Tania’s Mexican Restaurant & Store


An Authentic Taste of Mexico in Adams County

By Karen Hendricks  |  Photography by Casey Martin

At Tania’s Mexican Restaurant, it’s all about authentic flavors, family, and achieving the American dream.

“A lot of customers compliment us on the taste—the Hispanic community says Tania’s tastes like home, and Americans who have been to Mexico say, ‘It’s just like being in Mexico,’” says Manager David Angeles, 23, translating for his parents, restaurant Owners Marcelino, 48, and Maria, 45.

The Angeles family has remained true to their Mexican roots, while putting down new roots here in Adams County. Marcelino came to the U.S. in 1988, following his brother to Adams County. The couple, sweethearts since their teens, was married shortly after Maria came to America in 1989. Both achieved U.S. citizenship.

“I’m proud of my parents,” says David. “They came to this country to find a better future. Opening their own business was something they always wanted to do. They worked in the orchards for years—at one point both mom and dad had two jobs each. They saved up their money and gave this a shot.”

Tania’s opened in Aspers in 2005, followed by a downtown Gettysburg location in 2013; the classic Mexican restaurants are named for David’s sister, the youngest of three children.

Family traditions shape every aspect of the restaurants’ operations. The family starts every day by preparing a staggering 500 pounds of homemade tortillas. With a dozen tortillas per pound, that adds up to 6,000 tortillas a day.

“What makes our dishes so authentic are the spices, the chili peppers—honestly we don’t use anything out of a can—everything is homemade, fresh, or true Mexican products from Mexican suppliers,” David says. The extensive menu offers a “fiesta” of breakfast, lunch, and dinner options: tacos, tortas (sandwiches), quesadillas, sopes (thick corn tortillas), salads, specialties, combinations, plus desserts.

One of their most popular entrees is Enchilades de Mole con Pollo o Queso (enchiladas with mole sauce, chicken, and queso cheese). Maria quickly lists the dish’s key ingredients: The mole sauce combines chocolate with dried chilies, cinnamon, peanuts, and pecans; it accompanies the enchiladas—corn tortillas wrapped around tender chicken, with a drizzling of creamy queso.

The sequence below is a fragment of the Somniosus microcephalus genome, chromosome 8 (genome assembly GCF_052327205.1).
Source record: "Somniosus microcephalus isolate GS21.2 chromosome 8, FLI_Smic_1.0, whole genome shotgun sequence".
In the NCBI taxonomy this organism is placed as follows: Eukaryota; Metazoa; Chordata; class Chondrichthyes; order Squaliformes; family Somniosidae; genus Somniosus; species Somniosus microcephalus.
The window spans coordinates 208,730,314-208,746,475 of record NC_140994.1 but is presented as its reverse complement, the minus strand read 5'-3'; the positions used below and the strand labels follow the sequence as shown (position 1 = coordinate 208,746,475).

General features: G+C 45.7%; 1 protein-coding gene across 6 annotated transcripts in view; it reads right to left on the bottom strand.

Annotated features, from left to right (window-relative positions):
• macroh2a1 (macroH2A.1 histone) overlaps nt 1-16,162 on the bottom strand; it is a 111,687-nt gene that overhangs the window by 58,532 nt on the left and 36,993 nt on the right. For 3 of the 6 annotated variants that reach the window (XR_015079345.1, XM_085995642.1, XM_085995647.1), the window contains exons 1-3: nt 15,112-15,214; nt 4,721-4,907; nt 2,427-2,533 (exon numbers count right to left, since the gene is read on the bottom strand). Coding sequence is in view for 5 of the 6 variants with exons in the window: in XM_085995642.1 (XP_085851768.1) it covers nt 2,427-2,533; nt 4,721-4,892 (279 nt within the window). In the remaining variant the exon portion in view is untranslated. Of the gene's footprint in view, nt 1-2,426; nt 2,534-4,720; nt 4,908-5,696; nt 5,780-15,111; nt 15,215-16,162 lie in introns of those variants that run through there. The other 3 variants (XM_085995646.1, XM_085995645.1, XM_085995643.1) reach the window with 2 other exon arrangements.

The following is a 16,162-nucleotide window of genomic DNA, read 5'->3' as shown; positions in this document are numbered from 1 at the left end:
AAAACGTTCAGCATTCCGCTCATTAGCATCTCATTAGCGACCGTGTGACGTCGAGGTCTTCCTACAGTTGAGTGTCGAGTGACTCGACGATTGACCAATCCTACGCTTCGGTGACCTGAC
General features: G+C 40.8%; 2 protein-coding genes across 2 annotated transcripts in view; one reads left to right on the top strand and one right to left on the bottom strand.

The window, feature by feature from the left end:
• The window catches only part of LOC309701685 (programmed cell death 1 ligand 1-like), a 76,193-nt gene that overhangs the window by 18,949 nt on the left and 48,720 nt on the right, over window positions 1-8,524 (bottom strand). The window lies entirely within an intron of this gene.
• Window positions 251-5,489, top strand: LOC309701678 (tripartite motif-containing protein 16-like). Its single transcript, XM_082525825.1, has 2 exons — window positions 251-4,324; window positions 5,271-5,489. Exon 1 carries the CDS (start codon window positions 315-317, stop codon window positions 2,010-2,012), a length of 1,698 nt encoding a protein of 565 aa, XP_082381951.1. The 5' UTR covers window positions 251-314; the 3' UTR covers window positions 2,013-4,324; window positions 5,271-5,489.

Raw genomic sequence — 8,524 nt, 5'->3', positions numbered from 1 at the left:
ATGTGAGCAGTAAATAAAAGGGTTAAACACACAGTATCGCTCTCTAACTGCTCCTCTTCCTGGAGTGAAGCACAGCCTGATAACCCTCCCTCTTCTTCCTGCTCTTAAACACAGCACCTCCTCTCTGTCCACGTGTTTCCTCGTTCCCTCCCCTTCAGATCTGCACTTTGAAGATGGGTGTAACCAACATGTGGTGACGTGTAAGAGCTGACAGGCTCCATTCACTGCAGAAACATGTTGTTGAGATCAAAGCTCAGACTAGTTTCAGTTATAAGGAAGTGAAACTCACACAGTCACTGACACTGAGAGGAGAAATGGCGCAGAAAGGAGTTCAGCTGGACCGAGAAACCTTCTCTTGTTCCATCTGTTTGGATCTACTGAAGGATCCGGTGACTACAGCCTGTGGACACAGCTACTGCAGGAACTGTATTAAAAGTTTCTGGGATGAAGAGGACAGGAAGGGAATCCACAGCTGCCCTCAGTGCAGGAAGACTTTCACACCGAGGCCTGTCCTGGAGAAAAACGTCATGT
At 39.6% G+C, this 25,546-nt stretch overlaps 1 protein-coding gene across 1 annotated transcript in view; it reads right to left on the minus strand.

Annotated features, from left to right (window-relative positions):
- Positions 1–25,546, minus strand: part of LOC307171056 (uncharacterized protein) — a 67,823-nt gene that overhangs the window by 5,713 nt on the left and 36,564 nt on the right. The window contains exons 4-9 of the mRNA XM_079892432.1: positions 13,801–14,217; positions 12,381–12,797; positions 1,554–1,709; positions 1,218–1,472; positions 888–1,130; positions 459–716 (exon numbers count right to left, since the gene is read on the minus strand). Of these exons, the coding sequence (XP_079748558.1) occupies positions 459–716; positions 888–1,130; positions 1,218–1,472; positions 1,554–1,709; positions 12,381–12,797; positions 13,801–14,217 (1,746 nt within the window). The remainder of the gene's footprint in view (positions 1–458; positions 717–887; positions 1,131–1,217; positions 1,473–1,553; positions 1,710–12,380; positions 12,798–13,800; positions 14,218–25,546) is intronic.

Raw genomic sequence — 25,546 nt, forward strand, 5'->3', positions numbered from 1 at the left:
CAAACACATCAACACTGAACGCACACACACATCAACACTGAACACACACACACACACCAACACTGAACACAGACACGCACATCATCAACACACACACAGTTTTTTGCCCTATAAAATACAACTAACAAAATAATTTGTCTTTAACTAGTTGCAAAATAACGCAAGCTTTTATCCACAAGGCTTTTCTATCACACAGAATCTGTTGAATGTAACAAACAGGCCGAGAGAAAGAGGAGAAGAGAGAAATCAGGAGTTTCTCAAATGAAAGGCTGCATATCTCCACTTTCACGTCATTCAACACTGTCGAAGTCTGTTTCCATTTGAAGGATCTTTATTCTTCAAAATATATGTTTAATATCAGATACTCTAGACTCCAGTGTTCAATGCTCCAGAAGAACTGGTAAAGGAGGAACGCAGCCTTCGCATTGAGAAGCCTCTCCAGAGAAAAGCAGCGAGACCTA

Spicy Pork and Pineapple Tacos are served with colorful Mexican flair. “The pork is marinated with various chilies, vinegar, garlic, onion, plus spices—cumin, oregano, cinnamon—then sautéed with pineapple,” David translates from his mother. Accompaniments include grilled scallion, cactus, and jalapeño pepper. Don’t let the word “spicy” scare you away—the spice level is relatively mild.

Guests can even choose from three beverages made in house: Jamaica is similar to a tea, brewed from hibiscus flowers, which turn it a deep red color. Tamarind, brewed from the fruit of a tropical tree, has a tangy, fruity flavor. Horchata, a traditional Mexican drink, is steeped with rice pudding’s ingredients, blended, and then strained, creating a sweet, milky beverage infused with cinnamon.

Mexican desserts include Three Milks Cake, literally made with three types of milk. The moist vanilla cake features a central layer of fruit—strawberries, pears, peaches, or pineapple—and is often served at Mexican birthdays or weddings.

Within the restaurant is a thriving Mexican store bursting with color and stocking everything from Mexican candy, pastel-colored pastries, masa (similar to cornmeal), and pickled pigskins. Fresh produce includes chilies, cactus, limes, and tomatillos.

Every day between the lunch and dinner crowds, the Angeles family gathers around one of the restaurant’s tables to enjoy a family meal together.

It was a twist of fate that led David back to the family business. A graduate of Upper Adams High School, he was attending HACC’s welding program when the family had a crisis.  “I decided to help out,” he says. “I realized this is what I love doing because I grew up with it…It’s natural to me, working with my family…I can’t really picture myself doing anything else.”

Marcelino feels the same way. “It feels great to work with family—there is trust,” David translates. “We come from a humble family, and there are long hours. There were a lot of sacrifices, leaving our families in Mexico, not knowing the language, facing discrimination. We have been through a lot, but we came here for a reason and we still want to accomplish more.”

What is next on the horizon? The family envisions opening additional restaurants in York, Carlisle, or Chambersburg.

“They’re really happy with all that they’ve accomplished,” David says of his parents. “They believe they have accomplished the American dream.”

Tania’s Guacamole

Mash together:
3 avocados
5 sprigs cilantro, chopped
1/8 large onion, chopped
1/4 of fresh jalapeño peppers, chopped

Garlic powder to your liking

Salt to your liking
3 T vinegar from a jar of pickled jalapeños
Juice from 1/2 of a lime

Optional: diced tomatoes

Mix and serve with chips or on
tacos, etc.

Tania’s Mexican Restaurant & Store

37 West St.
(Gettysburg Shopping Center)
Gettysburg, PA 17325


2180 Carlisle Road (Route 34)
Aspers, PA 17304


9 a.m. – 9 p.m.


About Author

Karen Hendricks

Karen Hendricks is a a lifelong journalist of 30+ years and plays an important role with the editorial team at CG. In addition to overseeing the social channels at the magazine, Karen is also an accomplished freelance writer. Her skills with pen and paper are only the tip of the iceberg, as she is also an avid runner, recently completing 50 races to benefit 50 causes for her 50th birthday. Learn more about this beautiful endeavor as well as her other passions by visiting www.hendrickscommunications.com.

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